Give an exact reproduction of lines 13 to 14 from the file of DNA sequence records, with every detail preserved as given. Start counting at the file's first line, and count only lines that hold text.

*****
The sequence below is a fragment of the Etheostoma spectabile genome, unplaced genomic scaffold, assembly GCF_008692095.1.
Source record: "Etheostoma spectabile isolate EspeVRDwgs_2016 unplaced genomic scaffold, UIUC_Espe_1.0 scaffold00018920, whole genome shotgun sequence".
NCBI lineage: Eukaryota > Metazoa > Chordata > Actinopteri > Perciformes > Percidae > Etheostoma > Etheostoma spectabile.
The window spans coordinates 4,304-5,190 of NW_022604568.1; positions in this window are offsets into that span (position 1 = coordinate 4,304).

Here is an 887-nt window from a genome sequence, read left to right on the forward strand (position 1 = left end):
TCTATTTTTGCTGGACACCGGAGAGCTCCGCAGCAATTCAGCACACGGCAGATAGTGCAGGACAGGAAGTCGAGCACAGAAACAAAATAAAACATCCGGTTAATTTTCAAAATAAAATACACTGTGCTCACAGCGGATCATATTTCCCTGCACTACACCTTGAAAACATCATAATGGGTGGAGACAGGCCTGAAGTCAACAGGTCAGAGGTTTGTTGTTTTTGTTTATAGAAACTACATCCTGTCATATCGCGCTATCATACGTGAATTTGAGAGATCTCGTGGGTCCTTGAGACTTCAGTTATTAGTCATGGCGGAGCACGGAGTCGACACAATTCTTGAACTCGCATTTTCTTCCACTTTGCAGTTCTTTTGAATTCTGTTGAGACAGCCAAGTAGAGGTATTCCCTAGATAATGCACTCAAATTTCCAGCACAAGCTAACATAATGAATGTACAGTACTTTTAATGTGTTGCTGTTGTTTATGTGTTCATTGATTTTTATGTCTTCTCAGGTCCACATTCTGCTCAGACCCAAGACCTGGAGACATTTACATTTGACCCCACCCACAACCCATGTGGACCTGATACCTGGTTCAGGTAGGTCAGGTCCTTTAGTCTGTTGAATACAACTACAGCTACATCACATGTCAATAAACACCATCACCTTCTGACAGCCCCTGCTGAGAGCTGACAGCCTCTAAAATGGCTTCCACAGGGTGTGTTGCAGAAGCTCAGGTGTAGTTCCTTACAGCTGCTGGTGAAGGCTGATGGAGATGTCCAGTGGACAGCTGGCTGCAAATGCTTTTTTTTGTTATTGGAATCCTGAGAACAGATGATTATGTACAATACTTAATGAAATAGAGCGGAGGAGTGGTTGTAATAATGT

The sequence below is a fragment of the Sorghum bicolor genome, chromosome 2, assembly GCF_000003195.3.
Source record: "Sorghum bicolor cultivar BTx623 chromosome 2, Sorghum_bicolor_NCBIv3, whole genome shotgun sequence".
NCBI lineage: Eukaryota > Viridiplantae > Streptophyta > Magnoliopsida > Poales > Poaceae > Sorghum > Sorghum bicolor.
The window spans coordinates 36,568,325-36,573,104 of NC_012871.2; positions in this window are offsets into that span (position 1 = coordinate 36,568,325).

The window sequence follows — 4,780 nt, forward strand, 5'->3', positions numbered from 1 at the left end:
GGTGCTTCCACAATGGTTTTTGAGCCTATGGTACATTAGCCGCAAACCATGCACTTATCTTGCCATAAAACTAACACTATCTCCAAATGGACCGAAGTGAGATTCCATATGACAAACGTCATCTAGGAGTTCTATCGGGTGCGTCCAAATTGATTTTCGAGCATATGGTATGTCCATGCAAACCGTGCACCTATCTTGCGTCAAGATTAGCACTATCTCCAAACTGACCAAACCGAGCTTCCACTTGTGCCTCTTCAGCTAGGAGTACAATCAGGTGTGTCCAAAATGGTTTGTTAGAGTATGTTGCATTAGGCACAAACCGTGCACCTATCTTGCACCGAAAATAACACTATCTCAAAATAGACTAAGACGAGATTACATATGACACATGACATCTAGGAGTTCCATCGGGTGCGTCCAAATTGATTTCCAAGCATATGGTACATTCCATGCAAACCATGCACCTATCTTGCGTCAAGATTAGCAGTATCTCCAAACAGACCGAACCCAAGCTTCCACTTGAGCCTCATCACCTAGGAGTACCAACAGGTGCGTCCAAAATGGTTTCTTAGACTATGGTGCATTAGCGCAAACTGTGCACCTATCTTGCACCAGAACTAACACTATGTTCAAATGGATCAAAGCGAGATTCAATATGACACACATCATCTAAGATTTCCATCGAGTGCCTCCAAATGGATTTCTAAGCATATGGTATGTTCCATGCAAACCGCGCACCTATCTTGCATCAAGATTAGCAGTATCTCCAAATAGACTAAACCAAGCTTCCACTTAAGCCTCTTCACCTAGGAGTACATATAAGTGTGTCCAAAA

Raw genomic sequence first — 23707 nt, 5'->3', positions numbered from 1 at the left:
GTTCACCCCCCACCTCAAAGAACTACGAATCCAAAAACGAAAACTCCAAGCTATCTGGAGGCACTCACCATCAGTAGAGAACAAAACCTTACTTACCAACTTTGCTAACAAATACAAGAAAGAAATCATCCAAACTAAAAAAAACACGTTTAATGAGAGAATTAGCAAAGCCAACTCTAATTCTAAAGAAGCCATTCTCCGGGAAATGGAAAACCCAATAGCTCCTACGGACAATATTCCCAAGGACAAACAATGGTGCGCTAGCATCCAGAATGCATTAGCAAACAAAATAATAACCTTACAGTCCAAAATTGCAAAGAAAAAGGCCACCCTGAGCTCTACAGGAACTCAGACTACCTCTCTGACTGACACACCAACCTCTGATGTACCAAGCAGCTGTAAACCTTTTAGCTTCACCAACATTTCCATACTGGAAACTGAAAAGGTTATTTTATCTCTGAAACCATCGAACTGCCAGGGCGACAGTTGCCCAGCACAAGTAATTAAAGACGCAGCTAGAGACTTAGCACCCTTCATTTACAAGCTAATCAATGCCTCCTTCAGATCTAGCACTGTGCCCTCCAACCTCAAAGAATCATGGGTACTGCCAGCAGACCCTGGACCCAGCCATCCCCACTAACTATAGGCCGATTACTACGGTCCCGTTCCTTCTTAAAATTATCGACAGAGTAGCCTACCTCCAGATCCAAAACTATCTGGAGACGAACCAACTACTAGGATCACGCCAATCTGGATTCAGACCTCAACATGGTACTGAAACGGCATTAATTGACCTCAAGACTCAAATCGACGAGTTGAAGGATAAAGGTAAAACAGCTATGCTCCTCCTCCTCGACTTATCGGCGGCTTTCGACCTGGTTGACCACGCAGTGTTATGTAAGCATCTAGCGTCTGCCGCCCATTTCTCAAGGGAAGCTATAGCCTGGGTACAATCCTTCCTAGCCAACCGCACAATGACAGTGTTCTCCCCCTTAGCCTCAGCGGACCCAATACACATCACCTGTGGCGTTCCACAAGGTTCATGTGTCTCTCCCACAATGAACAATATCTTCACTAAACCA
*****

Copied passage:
Raw genomic sequence first — 23707 nt, 5'->3', positions numbered from 1 at the left:
GTTCACCCCCCACCTCAAAGAACTACGAATCCAAAAACGAAAACTCCAAGCTATCTGGAGGCACTCACCATCAGTAGAGAACAAAACCTTACTTACCAACTTTGCTAACAAATACAAGAAAGAAATCATCCAAACTAAAAAAAACACGTTTAATGAGAGAATTAGCAAAGCCAACTCTAATTCTAAAGAAGCCATTCTCCGGGAAATGGAAAACCCAATAGCTCCTACGGACAATATTCCCAAGGACAAACAATGGTGCGCTAGCATCCAGAATGCATTAGCAAACAAAATAATAACCTTACAGTCCAAAATTGCAAAGAAAAAGGCCACCCTGAGCTCTACAGGAACTCAGACTACCTCTCTGACTGACACACCAACCTCTGATGTACCAAGCAGCTGTAAACCTTTTAGCTTCACCAACATTTCCATACTGGAAACTGAAAAGGTTATTTTATCTCTGAAACCATCGAACTGCCAGGGCGACAGTTGCCCAGCACAAGTAATTAAAGACGCAGCTAGAGACTTAGCACCCTTCATTTACAAGCTAATCAATGCCTCCTTCAGATCTAGCACTGTGCCCTCCAACCTCAAAGAATCATGGGTACTGCCAGCAGACCCTGGACCCAGCCATCCCCACTAACTATAGGCCGATTACTACGGTCCCGTTCCTTCTTAAAATTATCGACAGAGTAGCCTACCTCCAGATCCAAAACTATCTGGAGACGAACCAACTACTAGGATCACGCCAATCTGGATTCAGACCTCAACATGGTACTGAAACGGCATTAATTGACCTCAAGACTCAAATCGACGAGTTGAAGGATAAAGGTAAAACAGCTATGCTCCTCCTCCTCGACTTATCGGCGGCTTTCGACCTGGTTGACCACGCAGTGTTATGTAAGCATCTAGCGTCTGCCGCCCATTTCTCAAGGGAAGCTATAGCCTGGGTACAATCCTTCCTAGCCAACCGCACAATGACAGTGTTCTCCCCCTTAGCCTCAGCGGACCCAATACACATCACCTGTGGCGTTCCACAAGGTTCATGTGTCTCTCCCACAATGAACAATATCTTCACTAAACCA